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## Main Question or Discussion Point

Hello, Im a freshman in college, and i have a while to pick my major, and eventually my career, but I figured I should start thinking now. Sorry if these questions seem completely random, but this how i think, and this series of questions has turned into a sort of half-rant, but any help/advice/questions/discussion is appreciated. Lets continue:

Whats the difference between "pure" and "applied" mathematics? First thing that comes to my mind is that "Pure" math is basically concepts and theory, and "Applied" math is those theories and concepts applied to the real world. Is this correct?

Which universities have strong programs for either? I know the Berkeley has an Applied Mathematics program, but im not sure if Applied is for me.

Ive always been fascinated with planets and stars and galaxies - space in general - and Astrophysics seems to be the right path. For years, my plan was, in fact, Berkeley for Astrophysics, but my past few Physics instructors have... desensitized, for lack of better word, my interest in Physics - the physics itself wasn't boring, the teachers were. Is this gong to be the case everywhere i go to school?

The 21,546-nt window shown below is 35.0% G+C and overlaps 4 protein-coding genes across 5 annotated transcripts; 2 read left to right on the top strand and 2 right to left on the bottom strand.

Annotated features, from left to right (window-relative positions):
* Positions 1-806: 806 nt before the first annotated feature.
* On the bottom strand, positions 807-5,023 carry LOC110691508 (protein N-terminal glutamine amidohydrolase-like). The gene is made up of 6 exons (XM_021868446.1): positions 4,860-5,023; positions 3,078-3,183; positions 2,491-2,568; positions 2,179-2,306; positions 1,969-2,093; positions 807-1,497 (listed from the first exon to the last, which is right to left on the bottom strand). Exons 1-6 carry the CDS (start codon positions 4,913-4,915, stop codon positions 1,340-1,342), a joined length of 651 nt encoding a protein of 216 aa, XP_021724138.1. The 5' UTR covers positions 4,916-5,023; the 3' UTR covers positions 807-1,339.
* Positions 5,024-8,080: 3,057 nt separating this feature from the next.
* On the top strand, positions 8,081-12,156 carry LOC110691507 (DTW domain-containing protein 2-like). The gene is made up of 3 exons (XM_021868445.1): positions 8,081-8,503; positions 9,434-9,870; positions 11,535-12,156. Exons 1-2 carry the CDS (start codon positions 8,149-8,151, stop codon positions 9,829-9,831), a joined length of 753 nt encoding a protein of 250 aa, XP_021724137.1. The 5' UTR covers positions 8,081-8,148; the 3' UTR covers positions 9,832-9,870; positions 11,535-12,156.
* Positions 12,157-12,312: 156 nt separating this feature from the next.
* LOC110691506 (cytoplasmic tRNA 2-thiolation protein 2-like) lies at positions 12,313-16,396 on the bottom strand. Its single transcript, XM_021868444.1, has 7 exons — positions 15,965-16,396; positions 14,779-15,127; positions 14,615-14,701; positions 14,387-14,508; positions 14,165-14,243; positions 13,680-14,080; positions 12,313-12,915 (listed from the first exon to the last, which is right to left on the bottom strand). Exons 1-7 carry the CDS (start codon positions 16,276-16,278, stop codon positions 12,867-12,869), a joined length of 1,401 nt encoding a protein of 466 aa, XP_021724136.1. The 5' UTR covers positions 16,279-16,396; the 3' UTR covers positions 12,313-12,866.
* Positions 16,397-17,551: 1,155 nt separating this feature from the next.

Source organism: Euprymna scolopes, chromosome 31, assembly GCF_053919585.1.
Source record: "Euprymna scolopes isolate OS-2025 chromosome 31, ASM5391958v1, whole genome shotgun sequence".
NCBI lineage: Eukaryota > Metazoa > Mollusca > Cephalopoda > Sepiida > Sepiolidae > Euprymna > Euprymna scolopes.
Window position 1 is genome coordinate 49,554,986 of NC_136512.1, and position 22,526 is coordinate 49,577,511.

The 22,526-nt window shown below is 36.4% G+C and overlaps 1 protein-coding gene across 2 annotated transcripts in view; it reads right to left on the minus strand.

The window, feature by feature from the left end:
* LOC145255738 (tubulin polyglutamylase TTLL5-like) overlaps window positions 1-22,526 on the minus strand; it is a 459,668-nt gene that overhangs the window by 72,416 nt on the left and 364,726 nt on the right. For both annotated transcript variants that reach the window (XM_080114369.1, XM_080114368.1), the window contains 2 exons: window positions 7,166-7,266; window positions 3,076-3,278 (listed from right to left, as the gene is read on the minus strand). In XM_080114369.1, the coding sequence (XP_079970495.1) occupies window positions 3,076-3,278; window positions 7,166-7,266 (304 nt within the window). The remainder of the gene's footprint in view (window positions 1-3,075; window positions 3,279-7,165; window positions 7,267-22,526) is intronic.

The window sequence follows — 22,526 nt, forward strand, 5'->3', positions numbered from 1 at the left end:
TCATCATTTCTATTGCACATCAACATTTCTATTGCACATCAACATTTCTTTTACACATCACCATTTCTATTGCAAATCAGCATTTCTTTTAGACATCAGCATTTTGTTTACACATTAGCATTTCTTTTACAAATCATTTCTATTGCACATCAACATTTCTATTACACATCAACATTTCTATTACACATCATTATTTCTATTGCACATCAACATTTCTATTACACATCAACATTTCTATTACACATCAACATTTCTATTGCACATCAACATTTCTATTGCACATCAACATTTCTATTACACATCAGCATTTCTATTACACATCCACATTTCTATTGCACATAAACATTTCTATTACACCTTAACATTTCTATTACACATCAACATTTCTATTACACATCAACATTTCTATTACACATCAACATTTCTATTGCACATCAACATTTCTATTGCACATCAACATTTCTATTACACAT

For lack of further evidence, I feel a subject change is in order.

Do differential equations have a practical application in music? (i.e. distortion of sine waves?) I know there are probably simpler ways for distortion, but differential equations have always been intriguing to me.

Whats the difference between "pure" and "applied" mathematics? First thing that comes to my mind is that "Pure" math is basically concepts and theory, and "Applied" math is those theories and concepts applied to the real world. Is this correct?

Which universities have strong programs for either? I know the Berkeley has an Applied Mathematics program, but im not sure if Applied is for me.

Ive always been fascinated with planets and stars and galaxies - space in general - and Astrophysics seems to be the right path. For years, my plan was, in fact, Berkeley for Astrophysics, but my past few Physics instructors have... desensitized, for lack of better word, my interest in Physics - the physics itself wasn't boring, the teachers were. Is this gong to be the case everywhere i go to school?

For lack of further evidence, I feel a subject change is in order.

Do differential equations have a practical application in music? (i.e. distortion of sine waves?) I know there are probably simpler ways for distortion, but differential equations have always been intriguing to me.